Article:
The truth is, though, a blind ninety year grandmother would have seen that Laura genuinely wanted to stop being late. Further, she was late not only for our sessions, she was also late for almost every appointment she made; with the vet, with her manicurist, with her friends and husband; with everyone. So, could Laura have been mad and trying to get back at all these people? Knowing Laura as the very caring and genuine person that she is, this idea seems highly unlikely.

More so, Laura was always embarrassed about her lateness, even though I had consistently told her, "I'm not mad at you, Laura, just disappointed we will miss some of our time together." I had, in fact, grown quite fond of her and sincerely felt frustrated we could not find the root of her problem. She, on the other hand, repeatedly blamed herself, a sure sign she was responding to a wound.

We Find the Key: Laura's Alarming Clock

During one session, as we again explored her lateness, Laura half jokingly announced to me that she hated her alarm clock; specifically, the sound of her alarm clock. At the time, I had yet to discover the idea of "wound markers" and so, did not recognize her "I hate" phrase for what it is; the direct evidence of a wound (see my article on finding wounds; specifically, the third category of wound markers.)

Then, while Laura continued to tell me how she hated her alarm clock, I recalled how she had already told me she hated getting up early and how this hatred interfered with her being able to get done what she planned to do each day; her daily long list of "things I need to do." In fact, despite these lists, Laura rarely finished what she put on her lists even if the list was short, and these failures always left her feeling angry and confused. "Why do I keep making the same mistakes when I know better?," she would say; yet one more evidence she was responding to a wound.

A minute later, it dawned on me; Laura was getting keyed by the sound of her alarm clock. When I then told her this and asked if she would be willing to bring the clock to the next session, she quickly replied, "of course."

The Healing Session

The next week, Laura arrived late as usual but as promised, she had her alarm clock in hand. Shortly thereafter, we had the clock connected with the alarm set to go off in one minute. As we waited for it to go off, I asked Laura to make herself as present as possible ("wiggle your toes, sense your breath, etc.") and to watch for any internal reactions.

Sure enough, the minute the alarm clock went off, I could see a fierce anger burst forth from Laura's eyes, and she immediately admitted to me that she felt like leaping out of her seat and "killing the f'ing thing!"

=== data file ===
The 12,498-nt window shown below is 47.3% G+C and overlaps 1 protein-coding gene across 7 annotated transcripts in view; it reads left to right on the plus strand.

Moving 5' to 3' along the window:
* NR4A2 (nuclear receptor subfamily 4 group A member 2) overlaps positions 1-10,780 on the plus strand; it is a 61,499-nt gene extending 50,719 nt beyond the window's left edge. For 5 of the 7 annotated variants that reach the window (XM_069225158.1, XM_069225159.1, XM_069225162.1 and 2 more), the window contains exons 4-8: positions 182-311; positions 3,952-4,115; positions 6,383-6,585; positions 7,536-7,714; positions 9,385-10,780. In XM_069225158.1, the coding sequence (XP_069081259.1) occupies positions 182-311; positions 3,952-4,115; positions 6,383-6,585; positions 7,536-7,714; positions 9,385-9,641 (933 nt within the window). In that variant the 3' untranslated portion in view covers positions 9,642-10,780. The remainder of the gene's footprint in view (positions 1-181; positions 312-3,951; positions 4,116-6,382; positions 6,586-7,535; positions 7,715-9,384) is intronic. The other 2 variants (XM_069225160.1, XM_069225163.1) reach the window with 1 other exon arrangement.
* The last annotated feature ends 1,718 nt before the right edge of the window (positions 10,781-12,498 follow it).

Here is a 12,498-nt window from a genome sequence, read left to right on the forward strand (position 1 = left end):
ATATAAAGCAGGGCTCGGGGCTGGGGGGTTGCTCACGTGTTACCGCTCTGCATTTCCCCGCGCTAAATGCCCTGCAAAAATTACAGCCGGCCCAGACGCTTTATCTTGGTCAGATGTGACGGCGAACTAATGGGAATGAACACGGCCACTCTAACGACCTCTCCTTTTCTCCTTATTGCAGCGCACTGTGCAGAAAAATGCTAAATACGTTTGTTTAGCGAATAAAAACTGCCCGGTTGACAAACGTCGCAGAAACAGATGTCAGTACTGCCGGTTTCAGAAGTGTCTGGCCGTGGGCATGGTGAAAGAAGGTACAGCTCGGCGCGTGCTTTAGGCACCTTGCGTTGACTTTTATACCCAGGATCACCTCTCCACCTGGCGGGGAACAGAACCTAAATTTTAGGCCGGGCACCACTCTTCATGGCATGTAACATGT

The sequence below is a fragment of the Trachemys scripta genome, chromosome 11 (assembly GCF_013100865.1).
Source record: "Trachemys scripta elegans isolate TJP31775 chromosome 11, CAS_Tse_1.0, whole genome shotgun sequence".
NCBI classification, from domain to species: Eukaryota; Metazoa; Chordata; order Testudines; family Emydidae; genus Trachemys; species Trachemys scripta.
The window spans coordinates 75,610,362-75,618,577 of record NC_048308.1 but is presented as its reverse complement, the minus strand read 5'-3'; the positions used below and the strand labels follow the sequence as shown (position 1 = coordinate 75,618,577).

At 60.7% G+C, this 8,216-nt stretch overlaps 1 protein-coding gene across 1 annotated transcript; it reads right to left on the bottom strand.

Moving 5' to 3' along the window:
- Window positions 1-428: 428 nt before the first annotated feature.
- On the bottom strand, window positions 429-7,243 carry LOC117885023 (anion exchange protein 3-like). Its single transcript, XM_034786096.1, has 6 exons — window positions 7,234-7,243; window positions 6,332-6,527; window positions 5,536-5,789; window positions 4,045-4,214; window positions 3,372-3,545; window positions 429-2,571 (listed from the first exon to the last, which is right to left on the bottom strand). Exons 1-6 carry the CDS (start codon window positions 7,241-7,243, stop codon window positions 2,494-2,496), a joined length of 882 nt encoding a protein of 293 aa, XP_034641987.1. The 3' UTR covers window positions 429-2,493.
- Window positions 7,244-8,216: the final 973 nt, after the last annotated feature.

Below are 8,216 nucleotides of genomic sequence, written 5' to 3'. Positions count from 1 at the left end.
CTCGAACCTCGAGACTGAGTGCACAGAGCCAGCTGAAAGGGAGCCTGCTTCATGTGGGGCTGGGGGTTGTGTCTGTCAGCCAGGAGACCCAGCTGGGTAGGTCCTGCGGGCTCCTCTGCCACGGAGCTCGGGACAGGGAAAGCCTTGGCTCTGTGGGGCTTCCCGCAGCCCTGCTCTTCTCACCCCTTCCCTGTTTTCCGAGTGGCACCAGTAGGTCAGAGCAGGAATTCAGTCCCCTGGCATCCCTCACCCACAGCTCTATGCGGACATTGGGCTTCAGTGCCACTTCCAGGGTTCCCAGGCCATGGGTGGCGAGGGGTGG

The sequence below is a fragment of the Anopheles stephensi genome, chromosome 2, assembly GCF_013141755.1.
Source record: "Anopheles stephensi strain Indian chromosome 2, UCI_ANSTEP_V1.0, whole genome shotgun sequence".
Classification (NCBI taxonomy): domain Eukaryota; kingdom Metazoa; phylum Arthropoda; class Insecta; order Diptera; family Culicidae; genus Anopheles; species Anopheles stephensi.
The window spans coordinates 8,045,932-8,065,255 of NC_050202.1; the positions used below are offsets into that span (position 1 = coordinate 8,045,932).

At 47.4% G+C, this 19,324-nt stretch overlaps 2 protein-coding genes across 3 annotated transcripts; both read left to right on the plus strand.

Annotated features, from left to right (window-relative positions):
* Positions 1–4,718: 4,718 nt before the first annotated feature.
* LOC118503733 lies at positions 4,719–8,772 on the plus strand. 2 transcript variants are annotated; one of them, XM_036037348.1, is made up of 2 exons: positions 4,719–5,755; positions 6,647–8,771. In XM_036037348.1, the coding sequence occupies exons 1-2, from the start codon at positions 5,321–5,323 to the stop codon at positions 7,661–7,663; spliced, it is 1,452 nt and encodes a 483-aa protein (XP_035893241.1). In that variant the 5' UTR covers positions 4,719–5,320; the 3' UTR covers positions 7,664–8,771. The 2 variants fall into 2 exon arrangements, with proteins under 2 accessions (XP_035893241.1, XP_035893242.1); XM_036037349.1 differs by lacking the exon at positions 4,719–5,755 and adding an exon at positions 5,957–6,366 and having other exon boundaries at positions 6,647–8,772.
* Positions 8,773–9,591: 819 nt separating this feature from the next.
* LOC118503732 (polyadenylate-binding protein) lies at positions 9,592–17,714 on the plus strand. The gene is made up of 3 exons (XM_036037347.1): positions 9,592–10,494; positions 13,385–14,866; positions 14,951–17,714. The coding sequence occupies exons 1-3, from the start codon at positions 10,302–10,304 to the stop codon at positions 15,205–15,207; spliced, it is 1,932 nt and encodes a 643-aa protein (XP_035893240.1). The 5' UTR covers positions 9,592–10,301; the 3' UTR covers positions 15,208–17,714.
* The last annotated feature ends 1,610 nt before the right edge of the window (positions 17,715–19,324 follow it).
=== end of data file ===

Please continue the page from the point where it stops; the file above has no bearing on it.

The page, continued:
Now, while some may see this whole scene as comical, please take a moment to consider the true measure of the suffering Laura had experienced as a direct result of this wound.

Have you any idea of what it is like to wake up every morning in a bad mood? Have you any sense of how this bad mood had affected her relationship with her husband? How about how Laura's bad mood had affected her relationships with the people to whom she arrived late? And what about how Laura's self incriminations had affected her self worth? (what is wrong with me?); her desire to go back to school ("I'll never be able to get up."); her choice of jobs (I can't take a normal day job. I can't be certain I'll make it in on time."); and her ongoing depression (who wouldn't be depressed waking up like this every morning?)

At this point in the session, I asked Laura to again make herself present and if we could try it once more. Although somewhat reluctant, she agreed just the same, having already been through the emergence process in the course of healing several similar wounds.

We then repeated this same event a number of times. Each time, when the alarm went off, I watched Laura do "damage control" meaning, I watched her contain the obvious rage she felt toward the clock. Then, after waiting a few moments for her to regain her composure, I would again ask Laura once more to do her best once more to become present so we could try again.

As we proceeded, I could see that Laura was steadily gaining in her ability to stay conscious during the event and soon, she was even able to stay pretty well present during the ringing alarm.

Please note, I was not doing what is known as "behavioral" therapy with Laura. The goal of behavioral therapy is get the person to be able to endure the event with no painful reactions. Most times, this simply results in some variation of what I call, "damage control," an act of will in which the person is literally desensitized to the event; in other words, they become less aware of the event. This decreased awareness involves not only less awareness of the pain of the event, but also includes less awareness of the wound itself. The result? The wound becomes even more difficult for the person to heal.